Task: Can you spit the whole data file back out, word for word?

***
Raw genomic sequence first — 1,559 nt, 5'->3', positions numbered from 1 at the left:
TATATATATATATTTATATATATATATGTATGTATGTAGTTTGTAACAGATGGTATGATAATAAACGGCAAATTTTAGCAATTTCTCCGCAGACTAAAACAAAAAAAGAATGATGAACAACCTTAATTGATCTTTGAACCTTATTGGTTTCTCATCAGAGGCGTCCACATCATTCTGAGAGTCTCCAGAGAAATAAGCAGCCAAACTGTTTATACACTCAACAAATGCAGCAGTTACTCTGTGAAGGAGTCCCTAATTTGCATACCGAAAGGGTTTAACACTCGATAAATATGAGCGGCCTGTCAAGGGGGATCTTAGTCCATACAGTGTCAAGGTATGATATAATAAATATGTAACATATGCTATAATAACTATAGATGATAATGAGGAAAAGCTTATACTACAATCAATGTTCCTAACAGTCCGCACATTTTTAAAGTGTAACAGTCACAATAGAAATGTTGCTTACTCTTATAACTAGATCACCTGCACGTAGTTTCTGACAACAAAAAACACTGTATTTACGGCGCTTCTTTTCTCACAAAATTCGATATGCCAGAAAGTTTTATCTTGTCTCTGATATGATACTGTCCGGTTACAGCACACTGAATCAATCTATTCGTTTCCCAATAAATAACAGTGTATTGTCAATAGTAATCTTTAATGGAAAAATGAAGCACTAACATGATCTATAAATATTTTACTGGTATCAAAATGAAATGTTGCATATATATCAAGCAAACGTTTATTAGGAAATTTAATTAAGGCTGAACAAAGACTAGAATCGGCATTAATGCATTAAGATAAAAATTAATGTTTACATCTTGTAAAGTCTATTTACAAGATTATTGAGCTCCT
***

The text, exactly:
Raw genomic sequence first — 1,559 nt, 5'->3', positions numbered from 1 at the left:
TATATATATATATTTATATATATATATGTATGTATGTAGTTTGTAACAGATGGTATGATAATAAACGGCAAATTTTAGCAATTTCTCCGCAGACTAAAACAAAAAAAGAATGATGAACAACCTTAATTGATCTTTGAACCTTATTGGTTTCTCATCAGAGGCGTCCACATCATTCTGAGAGTCTCCAGAGAAATAAGCAGCCAAACTGTTTATACACTCAACAAATGCAGCAGTTACTCTGTGAAGGAGTCCCTAATTTGCATACCGAAAGGGTTTAACACTCGATAAATATGAGCGGCCTGTCAAGGGGGATCTTAGTCCATACAGTGTCAAGGTATGATATAATAAATATGTAACATATGCTATAATAACTATAGATGATAATGAGGAAAAGCTTATACTACAATCAATGTTCCTAACAGTCCGCACATTTTTAAAGTGTAACAGTCACAATAGAAATGTTGCTTACTCTTATAACTAGATCACCTGCACGTAGTTTCTGACAACAAAAAACACTGTATTTACGGCGCTTCTTTTCTCACAAAATTCGATATGCCAGAAAGTTTTATCTTGTCTCTGATATGATACTGTCCGGTTACAGCACACTGAATCAATCTATTCGTTTCCCAATAAATAACAGTGTATTGTCAATAGTAATCTTTAATGGAAAAATGAAGCACTAACATGATCTATAAATATTTTACTGGTATCAAAATGAAATGTTGCATATATATCAAGCAAACGTTTATTAGGAAATTTAATTAAGGCTGAACAAAGACTAGAATCGGCATTAATGCATTAAGATAAAAATTAATGTTTACATCTTGTAAAGTCTATTTACAAGATTATTGAGCTCCT